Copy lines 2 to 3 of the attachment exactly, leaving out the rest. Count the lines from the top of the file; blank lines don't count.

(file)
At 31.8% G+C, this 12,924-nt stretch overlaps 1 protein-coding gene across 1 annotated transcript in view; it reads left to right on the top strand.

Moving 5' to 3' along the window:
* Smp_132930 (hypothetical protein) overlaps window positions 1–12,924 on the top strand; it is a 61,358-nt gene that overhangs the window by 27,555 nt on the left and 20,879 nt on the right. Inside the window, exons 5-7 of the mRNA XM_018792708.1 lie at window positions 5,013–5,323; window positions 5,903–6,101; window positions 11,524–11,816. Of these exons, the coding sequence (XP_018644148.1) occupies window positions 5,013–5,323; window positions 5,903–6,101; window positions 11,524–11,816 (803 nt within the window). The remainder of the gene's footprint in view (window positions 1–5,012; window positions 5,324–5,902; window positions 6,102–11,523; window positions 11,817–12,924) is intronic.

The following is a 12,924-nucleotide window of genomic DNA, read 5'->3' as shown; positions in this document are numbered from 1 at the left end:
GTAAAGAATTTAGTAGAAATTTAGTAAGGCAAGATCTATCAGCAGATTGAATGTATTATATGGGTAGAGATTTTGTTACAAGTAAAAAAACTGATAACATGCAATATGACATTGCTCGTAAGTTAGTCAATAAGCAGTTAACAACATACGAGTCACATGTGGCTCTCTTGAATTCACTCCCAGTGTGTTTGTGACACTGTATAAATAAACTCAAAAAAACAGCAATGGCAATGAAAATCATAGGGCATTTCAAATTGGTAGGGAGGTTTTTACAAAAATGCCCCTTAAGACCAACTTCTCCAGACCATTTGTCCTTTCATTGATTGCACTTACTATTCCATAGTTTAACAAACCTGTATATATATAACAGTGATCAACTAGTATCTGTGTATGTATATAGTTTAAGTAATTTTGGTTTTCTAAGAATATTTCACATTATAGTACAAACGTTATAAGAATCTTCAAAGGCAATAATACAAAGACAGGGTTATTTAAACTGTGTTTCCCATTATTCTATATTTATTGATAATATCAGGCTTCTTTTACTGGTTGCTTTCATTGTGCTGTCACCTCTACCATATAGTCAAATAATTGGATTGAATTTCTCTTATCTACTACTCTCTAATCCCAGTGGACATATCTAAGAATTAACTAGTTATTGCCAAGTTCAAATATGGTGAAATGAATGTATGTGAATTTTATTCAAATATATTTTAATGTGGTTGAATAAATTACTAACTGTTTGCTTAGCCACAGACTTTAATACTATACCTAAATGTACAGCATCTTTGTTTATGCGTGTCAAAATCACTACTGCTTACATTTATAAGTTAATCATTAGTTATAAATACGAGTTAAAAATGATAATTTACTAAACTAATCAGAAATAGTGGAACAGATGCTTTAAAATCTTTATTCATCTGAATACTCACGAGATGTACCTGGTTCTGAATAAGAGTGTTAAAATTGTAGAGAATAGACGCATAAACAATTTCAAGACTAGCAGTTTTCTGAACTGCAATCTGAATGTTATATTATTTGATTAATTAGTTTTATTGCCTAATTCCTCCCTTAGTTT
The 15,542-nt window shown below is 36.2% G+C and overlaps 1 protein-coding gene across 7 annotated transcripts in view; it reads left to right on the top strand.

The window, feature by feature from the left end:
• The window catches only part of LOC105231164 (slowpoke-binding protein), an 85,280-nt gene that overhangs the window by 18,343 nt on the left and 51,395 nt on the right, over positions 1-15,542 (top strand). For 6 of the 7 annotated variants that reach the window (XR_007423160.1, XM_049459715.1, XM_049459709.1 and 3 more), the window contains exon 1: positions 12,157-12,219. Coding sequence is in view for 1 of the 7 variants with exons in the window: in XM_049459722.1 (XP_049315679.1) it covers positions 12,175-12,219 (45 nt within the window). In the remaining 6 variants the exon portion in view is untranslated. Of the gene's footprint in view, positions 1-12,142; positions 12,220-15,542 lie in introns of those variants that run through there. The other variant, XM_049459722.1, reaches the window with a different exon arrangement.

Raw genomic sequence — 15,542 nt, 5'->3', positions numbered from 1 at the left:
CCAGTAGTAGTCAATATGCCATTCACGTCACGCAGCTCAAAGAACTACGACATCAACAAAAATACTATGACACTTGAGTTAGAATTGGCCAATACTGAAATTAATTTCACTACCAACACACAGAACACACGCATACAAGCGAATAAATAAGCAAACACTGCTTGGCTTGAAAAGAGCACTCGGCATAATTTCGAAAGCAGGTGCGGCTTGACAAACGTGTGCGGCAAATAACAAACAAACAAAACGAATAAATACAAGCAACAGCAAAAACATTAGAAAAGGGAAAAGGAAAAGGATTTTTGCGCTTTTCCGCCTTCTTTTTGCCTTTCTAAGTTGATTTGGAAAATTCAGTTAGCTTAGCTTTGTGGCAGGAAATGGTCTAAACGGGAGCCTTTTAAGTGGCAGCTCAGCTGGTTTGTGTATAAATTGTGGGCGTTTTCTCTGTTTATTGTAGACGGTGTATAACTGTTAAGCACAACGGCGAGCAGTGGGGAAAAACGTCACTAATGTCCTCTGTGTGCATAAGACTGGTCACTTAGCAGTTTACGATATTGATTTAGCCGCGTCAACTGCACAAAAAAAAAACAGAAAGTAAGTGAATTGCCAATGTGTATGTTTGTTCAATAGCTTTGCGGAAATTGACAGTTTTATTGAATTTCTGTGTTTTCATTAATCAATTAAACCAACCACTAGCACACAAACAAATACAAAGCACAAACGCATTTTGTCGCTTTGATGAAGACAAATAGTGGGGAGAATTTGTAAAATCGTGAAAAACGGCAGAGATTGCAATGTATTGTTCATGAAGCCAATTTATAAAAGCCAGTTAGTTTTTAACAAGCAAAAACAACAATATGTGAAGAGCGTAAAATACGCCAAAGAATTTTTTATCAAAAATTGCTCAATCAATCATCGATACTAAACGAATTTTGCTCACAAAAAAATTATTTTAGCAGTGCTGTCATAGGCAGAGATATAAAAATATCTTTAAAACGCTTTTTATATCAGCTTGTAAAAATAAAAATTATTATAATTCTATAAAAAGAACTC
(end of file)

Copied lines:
Moving 5' to 3' along the window:
* Smp_132930 (hypothetical protein) overlaps window positions 1–12,924 on the top strand; it is a 61,358-nt gene that overhangs the window by 27,555 nt on the left and 20,879 nt on the right. Inside the window, exons 5-7 of the mRNA XM_018792708.1 lie at window positions 5,013–5,323; window positions 5,903–6,101; window positions 11,524–11,816. Of these exons, the coding sequence (XP_018644148.1) occupies window positions 5,013–5,323; window positions 5,903–6,101; window positions 11,524–11,816 (803 nt within the window). The remainder of the gene's footprint in view (window positions 1–5,012; window positions 5,324–5,902; window positions 6,102–11,523; window positions 11,817–12,924) is intronic.